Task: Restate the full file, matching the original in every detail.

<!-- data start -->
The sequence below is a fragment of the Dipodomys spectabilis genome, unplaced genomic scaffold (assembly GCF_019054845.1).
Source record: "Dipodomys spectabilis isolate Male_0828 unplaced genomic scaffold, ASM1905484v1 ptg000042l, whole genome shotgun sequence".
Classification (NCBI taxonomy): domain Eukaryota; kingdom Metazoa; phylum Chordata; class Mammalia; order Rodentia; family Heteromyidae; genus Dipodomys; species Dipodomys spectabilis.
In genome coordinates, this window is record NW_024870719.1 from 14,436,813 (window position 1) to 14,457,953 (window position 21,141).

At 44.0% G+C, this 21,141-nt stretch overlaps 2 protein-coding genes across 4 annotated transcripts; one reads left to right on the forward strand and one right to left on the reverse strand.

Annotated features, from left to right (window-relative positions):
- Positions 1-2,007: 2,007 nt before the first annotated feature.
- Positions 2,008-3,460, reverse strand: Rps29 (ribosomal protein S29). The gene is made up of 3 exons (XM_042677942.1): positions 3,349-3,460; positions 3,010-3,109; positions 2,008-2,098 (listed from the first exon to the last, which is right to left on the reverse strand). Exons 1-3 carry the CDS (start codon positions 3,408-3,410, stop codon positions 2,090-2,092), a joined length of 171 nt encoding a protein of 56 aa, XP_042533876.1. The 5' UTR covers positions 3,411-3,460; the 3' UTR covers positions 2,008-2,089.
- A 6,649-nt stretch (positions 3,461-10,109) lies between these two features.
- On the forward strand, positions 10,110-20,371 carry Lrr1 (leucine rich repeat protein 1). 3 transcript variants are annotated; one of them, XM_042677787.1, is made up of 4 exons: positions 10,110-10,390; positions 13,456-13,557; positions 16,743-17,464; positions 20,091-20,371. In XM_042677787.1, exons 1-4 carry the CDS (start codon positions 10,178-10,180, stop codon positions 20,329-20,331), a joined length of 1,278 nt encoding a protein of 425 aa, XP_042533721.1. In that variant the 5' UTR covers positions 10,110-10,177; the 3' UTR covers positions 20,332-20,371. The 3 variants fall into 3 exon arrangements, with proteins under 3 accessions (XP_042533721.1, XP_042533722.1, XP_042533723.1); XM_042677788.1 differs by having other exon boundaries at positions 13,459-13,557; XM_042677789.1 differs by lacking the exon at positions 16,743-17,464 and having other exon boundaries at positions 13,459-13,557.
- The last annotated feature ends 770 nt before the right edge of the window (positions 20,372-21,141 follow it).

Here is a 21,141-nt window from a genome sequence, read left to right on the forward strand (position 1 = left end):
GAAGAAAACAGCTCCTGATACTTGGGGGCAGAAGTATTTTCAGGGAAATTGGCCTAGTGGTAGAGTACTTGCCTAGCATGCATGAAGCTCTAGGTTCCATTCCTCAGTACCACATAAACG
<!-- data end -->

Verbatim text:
The sequence below is a fragment of the Dipodomys spectabilis genome, unplaced genomic scaffold (assembly GCF_019054845.1).
Source record: "Dipodomys spectabilis isolate Male_0828 unplaced genomic scaffold, ASM1905484v1 ptg000042l, whole genome shotgun sequence".
Classification (NCBI taxonomy): domain Eukaryota; kingdom Metazoa; phylum Chordata; class Mammalia; order Rodentia; family Heteromyidae; genus Dipodomys; species Dipodomys spectabilis.
In genome coordinates, this window is record NW_024870719.1 from 14,436,813 (window position 1) to 14,457,953 (window position 21,141).

At 44.0% G+C, this 21,141-nt stretch overlaps 2 protein-coding genes across 4 annotated transcripts; one reads left to right on the forward strand and one right to left on the reverse strand.

Annotated features, from left to right (window-relative positions):
- Positions 1-2,007: 2,007 nt before the first annotated feature.
- Positions 2,008-3,460, reverse strand: Rps29 (ribosomal protein S29). The gene is made up of 3 exons (XM_042677942.1): positions 3,349-3,460; positions 3,010-3,109; positions 2,008-2,098 (listed from the first exon to the last, which is right to left on the reverse strand). Exons 1-3 carry the CDS (start codon positions 3,408-3,410, stop codon positions 2,090-2,092), a joined length of 171 nt encoding a protein of 56 aa, XP_042533876.1. The 5' UTR covers positions 3,411-3,460; the 3' UTR covers positions 2,008-2,089.
- A 6,649-nt stretch (positions 3,461-10,109) lies between these two features.
- On the forward strand, positions 10,110-20,371 carry Lrr1 (leucine rich repeat protein 1). 3 transcript variants are annotated; one of them, XM_042677787.1, is made up of 4 exons: positions 10,110-10,390; positions 13,456-13,557; positions 16,743-17,464; positions 20,091-20,371. In XM_042677787.1, exons 1-4 carry the CDS (start codon positions 10,178-10,180, stop codon positions 20,329-20,331), a joined length of 1,278 nt encoding a protein of 425 aa, XP_042533721.1. In that variant the 5' UTR covers positions 10,110-10,177; the 3' UTR covers positions 20,332-20,371. The 3 variants fall into 3 exon arrangements, with proteins under 3 accessions (XP_042533721.1, XP_042533722.1, XP_042533723.1); XM_042677788.1 differs by having other exon boundaries at positions 13,459-13,557; XM_042677789.1 differs by lacking the exon at positions 16,743-17,464 and having other exon boundaries at positions 13,459-13,557.
- The last annotated feature ends 770 nt before the right edge of the window (positions 20,372-21,141 follow it).

Here is a 21,141-nt window from a genome sequence, read left to right on the forward strand (position 1 = left end):
GAAGAAAACAGCTCCTGATACTTGGGGGCAGAAGTATTTTCAGGGAAATTGGCCTAGTGGTAGAGTACTTGCCTAGCATGCATGAAGCTCTAGGTTCCATTCCTCAGTACCACATAAACG